Where to Watch the Sunset
Stop for a shot of ginha, a cherry liqueur, as you leisurely walk to a miradouro to watch the sunset. Sitting high above the sea allows Lisbon to provide her guests with incredible sunsets from viewpoints throughout the city.
We spent more than one evening saying goodbye to the day and hello to the night at Miradauro Sao Pedro de Alcantara, located near our apartment.
Nightlife in Lisbon
The Barrio Alto neighborhood is home to many restaurants and a vibrant nightlife scene. People spill into the streets after dark and the area becomes a big, colorful party.
Prefer a less lively evening, but still, want to experience Lisbon after dark? Head to one of the many fado restaurants located in the city.
Fado is a music genre that was born in Portugal and is integral to the culture of the country. Best described as melancholy, fado can be heard in bars throughout the city.
Lisbon offers a diverse range of activities to visitors. I found some of my favorite moments were quiet moments stopping to admire an intricately tiled building or sitting on a bench eating ice cream.
I spent a week here and could have easily spent another week and still not have seen everything. However you spend your perfect day in Lisbon, you will fall under her spell.
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Where to Stay in Lisbon: Find the Best Hotel for Your Budget
Lisbon is Portugal’s capital city and it is both hilly and coastal. Lisbon is a city with many districts, tourist attractions and has a vibrant nightlife.
The main tourist districts in Lisbon are contained within a relatively compact area and include; the Baixa district (the grand and historic center of Lisbon), the Chiado district in central Lisbon and the Alfama district known for its steep hills, narrow streets.
For backpackers who need to find a budget-friendly place to stay for a night or two, you can find budget accommodation in the Lisbon area from around USD $20-30 a night.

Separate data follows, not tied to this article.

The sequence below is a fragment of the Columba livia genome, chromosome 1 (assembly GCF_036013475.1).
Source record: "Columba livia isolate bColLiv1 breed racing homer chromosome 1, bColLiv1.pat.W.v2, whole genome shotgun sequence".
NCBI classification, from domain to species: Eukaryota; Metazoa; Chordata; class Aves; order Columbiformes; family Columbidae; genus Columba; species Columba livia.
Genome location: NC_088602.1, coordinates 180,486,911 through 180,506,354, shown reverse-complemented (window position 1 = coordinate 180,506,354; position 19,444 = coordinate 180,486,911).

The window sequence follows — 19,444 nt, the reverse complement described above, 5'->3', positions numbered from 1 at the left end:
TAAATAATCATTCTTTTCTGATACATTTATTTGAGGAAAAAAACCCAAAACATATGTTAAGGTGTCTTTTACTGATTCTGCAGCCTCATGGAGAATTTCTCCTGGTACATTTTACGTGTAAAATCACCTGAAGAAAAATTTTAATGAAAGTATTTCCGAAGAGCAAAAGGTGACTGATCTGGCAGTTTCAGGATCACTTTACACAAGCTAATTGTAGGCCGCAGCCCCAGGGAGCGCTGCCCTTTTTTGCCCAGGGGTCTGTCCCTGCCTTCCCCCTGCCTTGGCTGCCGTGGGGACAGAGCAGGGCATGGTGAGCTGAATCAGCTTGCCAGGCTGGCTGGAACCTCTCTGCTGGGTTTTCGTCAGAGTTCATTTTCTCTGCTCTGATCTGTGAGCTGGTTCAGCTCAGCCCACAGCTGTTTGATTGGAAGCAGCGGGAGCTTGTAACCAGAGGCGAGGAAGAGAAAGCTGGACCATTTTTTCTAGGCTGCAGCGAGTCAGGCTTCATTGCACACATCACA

Your low range hotel choices start from around USD $150 per night. However, you’ll get a room with a queen-size bed, a private bathroom, television, and tea & coffee facilities. The best rating Budget hotels to choose from include Holiday Inn Lisbon – Continental, Residencial Florescente, and Rossio Garden Hotel.
If you’re seeking luxury, you’ll find many five-star hotels offering high-class facilities and services, making your stay more inviting. The popular choices of luxury hotels include, but not limited to, the Four Seasons Hotel Ritz Lisbon, Tivoli Avenida Liberdade Lisboa, and Valverde Hotel.
The best time to visit Lisbon
Lisbon is a fabulous city to visit all year round, but the best time to visit is from March to May or September or October when the weather is warm but there are fewer visitors than during the summer months.
Winters in Lisbon are fairly mild with lows only dropping to the mid-40s making this a great city to visit during the off-season.
Fun Facts About Lisbon
- Belem Tower is a must-see landmark in Lisbon but many people don’t know it was once a prison. It served as a political prison during the Liberal Wars of the 19th century.
- Lisbon is known as the City of Seven Hills but is actually built on eight hills. The description of seven hills came from the book O Livro das Grandezas de Lisboa but the author forgot to include the hill of Graca, which is actually the highest hill in the city.
- One of the smallest bookstores in the world sits near the Alfama neighborhood. The bookstore has about 4,000 books but only a couple of people can fit in it at the same time.
- The original Pasteis da Nata can be found at Pasteis de Belem but only three people know the original recipe.
- The Vasco da Gama Bridge that spans the Tagus River is the longest bridge in Europe.
- Lisbon’s famous trams were originally imported from the US and called americanos.
Day Trips from Lisbon & Top Tours
I love to do a combination of exploring on my own as well as a few organized tours when I travel. I love to learn about the history and culture in a new location and tours with local experts is a great way to do this. I recommend Get Your Guide because you can cancel most bookings for free up to 24 hours before they start and their customer service is available 24/7 in multiple languages.
A few Top Tours in Lisbon, Portugal
Recommended Travel Resources
- Travel Insurance: World Nomads.
- Transport: AirfareWatchDog and Skyscanner (Best Sites to Research Flight Prices)
- Accommodation: Hotels.com and Orbitz
- Airbnb, Sign up here for a $40 credit.
- Top Lisbon Hotel Reviews: TripAdvisor
- How to Pack for 2 Weeks in Europe (in one suitcase)
- Cheap Flights to Europe with Condor Airlines
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Candy Wafford is a US-based travel blogger and while she travels frequently for her job, she is happiest when traveling for pleasure. Preferably strolling along a cobblestoned street with an ice cream cone in her hand. Join her at www.whereivebeentravel.com.